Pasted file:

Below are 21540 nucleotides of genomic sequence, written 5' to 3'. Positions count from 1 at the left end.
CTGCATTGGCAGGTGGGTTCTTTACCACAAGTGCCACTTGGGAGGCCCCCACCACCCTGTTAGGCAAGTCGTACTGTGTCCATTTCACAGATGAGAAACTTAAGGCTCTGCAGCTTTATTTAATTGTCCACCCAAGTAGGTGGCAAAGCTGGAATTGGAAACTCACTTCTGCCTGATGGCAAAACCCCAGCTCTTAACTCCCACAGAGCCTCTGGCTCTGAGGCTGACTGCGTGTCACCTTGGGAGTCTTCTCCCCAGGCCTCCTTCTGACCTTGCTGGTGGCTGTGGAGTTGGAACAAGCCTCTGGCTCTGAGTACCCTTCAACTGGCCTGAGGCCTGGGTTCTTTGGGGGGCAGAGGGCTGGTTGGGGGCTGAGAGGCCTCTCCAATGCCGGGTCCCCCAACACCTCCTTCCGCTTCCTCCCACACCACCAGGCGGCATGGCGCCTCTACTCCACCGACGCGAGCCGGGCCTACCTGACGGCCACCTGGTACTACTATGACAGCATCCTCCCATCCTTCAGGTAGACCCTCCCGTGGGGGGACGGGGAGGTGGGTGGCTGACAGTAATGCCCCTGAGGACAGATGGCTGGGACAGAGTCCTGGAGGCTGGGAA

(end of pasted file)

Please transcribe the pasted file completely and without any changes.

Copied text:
Below are 21540 nucleotides of genomic sequence, written 5' to 3'. Positions count from 1 at the left end.
CTGCATTGGCAGGTGGGTTCTTTACCACAAGTGCCACTTGGGAGGCCCCCACCACCCTGTTAGGCAAGTCGTACTGTGTCCATTTCACAGATGAGAAACTTAAGGCTCTGCAGCTTTATTTAATTGTCCACCCAAGTAGGTGGCAAAGCTGGAATTGGAAACTCACTTCTGCCTGATGGCAAAACCCCAGCTCTTAACTCCCACAGAGCCTCTGGCTCTGAGGCTGACTGCGTGTCACCTTGGGAGTCTTCTCCCCAGGCCTCCTTCTGACCTTGCTGGTGGCTGTGGAGTTGGAACAAGCCTCTGGCTCTGAGTACCCTTCAACTGGCCTGAGGCCTGGGTTCTTTGGGGGGCAGAGGGCTGGTTGGGGGCTGAGAGGCCTCTCCAATGCCGGGTCCCCCAACACCTCCTTCCGCTTCCTCCCACACCACCAGGCGGCATGGCGCCTCTACTCCACCGACGCGAGCCGGGCCTACCTGACGGCCACCTGGTACTACTATGACAGCATCCTCCCATCCTTCAGGTAGACCCTCCCGTGGGGGGACGGGGAGGTGGGTGGCTGACAGTAATGCCCCTGAGGACAGATGGCTGGGACAGAGTCCTGGAGGCTGGGAA